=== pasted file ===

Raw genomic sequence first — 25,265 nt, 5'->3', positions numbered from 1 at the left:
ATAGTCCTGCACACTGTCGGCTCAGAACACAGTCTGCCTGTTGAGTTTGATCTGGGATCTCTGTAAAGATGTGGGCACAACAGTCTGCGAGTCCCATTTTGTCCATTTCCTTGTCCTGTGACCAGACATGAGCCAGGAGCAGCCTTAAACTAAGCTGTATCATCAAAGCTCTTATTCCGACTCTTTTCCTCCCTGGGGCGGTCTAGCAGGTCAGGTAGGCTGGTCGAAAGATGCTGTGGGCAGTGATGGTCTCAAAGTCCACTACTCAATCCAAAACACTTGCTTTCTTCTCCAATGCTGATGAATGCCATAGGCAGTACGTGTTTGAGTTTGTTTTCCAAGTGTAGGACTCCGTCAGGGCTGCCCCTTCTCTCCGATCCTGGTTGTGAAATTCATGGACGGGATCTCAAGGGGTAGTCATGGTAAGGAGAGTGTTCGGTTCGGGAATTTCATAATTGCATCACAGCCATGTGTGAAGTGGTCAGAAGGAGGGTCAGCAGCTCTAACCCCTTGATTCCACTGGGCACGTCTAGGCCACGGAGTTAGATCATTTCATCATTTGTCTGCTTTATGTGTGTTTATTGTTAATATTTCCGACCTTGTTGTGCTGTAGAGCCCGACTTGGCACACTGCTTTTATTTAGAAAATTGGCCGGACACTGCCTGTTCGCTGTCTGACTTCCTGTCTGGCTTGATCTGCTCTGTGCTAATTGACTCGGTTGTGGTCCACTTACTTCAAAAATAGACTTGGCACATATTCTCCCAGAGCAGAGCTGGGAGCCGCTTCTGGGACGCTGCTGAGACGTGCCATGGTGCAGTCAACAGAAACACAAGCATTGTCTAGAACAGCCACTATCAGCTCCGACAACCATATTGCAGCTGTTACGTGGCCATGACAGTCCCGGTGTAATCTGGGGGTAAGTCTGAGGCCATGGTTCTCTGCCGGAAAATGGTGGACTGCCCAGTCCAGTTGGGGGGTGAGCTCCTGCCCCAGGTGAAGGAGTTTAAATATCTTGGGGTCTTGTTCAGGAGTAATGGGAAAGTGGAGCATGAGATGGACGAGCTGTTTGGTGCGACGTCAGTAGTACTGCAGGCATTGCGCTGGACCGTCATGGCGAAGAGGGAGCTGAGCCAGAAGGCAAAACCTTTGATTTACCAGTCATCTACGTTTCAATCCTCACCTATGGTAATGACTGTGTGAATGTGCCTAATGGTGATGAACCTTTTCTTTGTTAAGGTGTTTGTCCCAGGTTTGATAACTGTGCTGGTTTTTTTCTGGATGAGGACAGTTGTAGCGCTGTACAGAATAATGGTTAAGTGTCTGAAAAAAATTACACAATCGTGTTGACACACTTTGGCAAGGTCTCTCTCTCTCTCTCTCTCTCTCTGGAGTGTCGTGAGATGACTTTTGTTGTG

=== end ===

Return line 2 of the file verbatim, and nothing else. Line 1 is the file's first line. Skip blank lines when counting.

ATAGTCCTGCACACTGTCGGCTCAGAACACAGTCTGCCTGTTGAGTTTGATCTGGGATCTCTGTAAAGATGTGGGCACAACAGTCTGCGAGTCCCATTTTGTCCATTTCCTTGTCCTGTGACCAGACATGAGCCAGGAGCAGCCTTAAACTAAGCTGTATCATCAAAGCTCTTATTCCGACTCTTTTCCTCCCTGGGGCGGTCTAGCAGGTCAGGTAGGCTGGTCGAAAGATGCTGTGGGCAGTGATGGTCTCAAAGTCCACTACTCAATCCAAAACACTTGCTTTCTTCTCCAATGCTGATGAATGCCATAGGCAGTACGTGTTTGAGTTTGTTTTCCAAGTGTAGGACTCCGTCAGGGCTGCCCCTTCTCTCCGATCCTGGTTGTGAAATTCATGGACGGGATCTCAAGGGGTAGTCATGGTAAGGAGAGTGTTCGGTTCGGGAATTTCATAATTGCATCACAGCCATGTGTGAAGTGGTCAGAAGGAGGGTCAGCAGCTCTAACCCCTTGATTCCACTGGGCACGTCTAGGCCACGGAGTTAGATCATTTCATCATTTGTCTGCTTTATGTGTGTTTATTGTTAATATTTCCGACCTTGTTGTGCTGTAGAGCCCGACTTGGCACACTGCTTTTATTTAGAAAATTGGCCGGACACTGCCTGTTCGCTGTCTGACTTCCTGTCTGGCTTGATCTGCTCTGTGCTAATTGACTCGGTTGTGGTCCACTTACTTCAAAAATAGACTTGGCACATATTCTCCCAGAGCAGAGCTGGGAGCCGCTTCTGGGACGCTGCTGAGACGTGCCATGGTGCAGTCAACAGAAACACAAGCATTGTCTAGAACAGCCACTATCAGCTCCGACAACCATATTGCAGCTGTTACGTGGCCATGACAGTCCCGGTGTAATCTGGGGGTAAGTCTGAGGCCATGGTTCTCTGCCGGAAAATGGTGGACTGCCCAGTCCAGTTGGGGGGTGAGCTCCTGCCCCAGGTGAAGGAGTTTAAATATCTTGGGGTCTTGTTCAGGAGTAATGGGAAAGTGGAGCATGAGATGGACGAGCTGTTTGGTGCGACGTCAGTAGTACTGCAGGCATTGCGCTGGACCGTCATGGCGAAGAGGGAGCTGAGCCAGAAGGCAAAACCTTTGATTTACCAGTCATCTACGTTTCAATCCTCACCTATGGTAATGACTGTGTGAATGTGCCTAATGGTGATGAACCTTTTCTTTGTTAAGGTGTTTGTCCCAGGTTTGATAACTGTGCTGGTTTTTTTCTGGATGAGGACAGTTGTAGCGCTGTACAGAATAATGGTTAAGTGTCTGAAAAAAATTACACAATCGTGTTGACACACTTTGGCAAGGTCTCTCTCTCTCTCTCTCTCTCTCTGGAGTGTCGTGAGATGACTTTTGTTGTG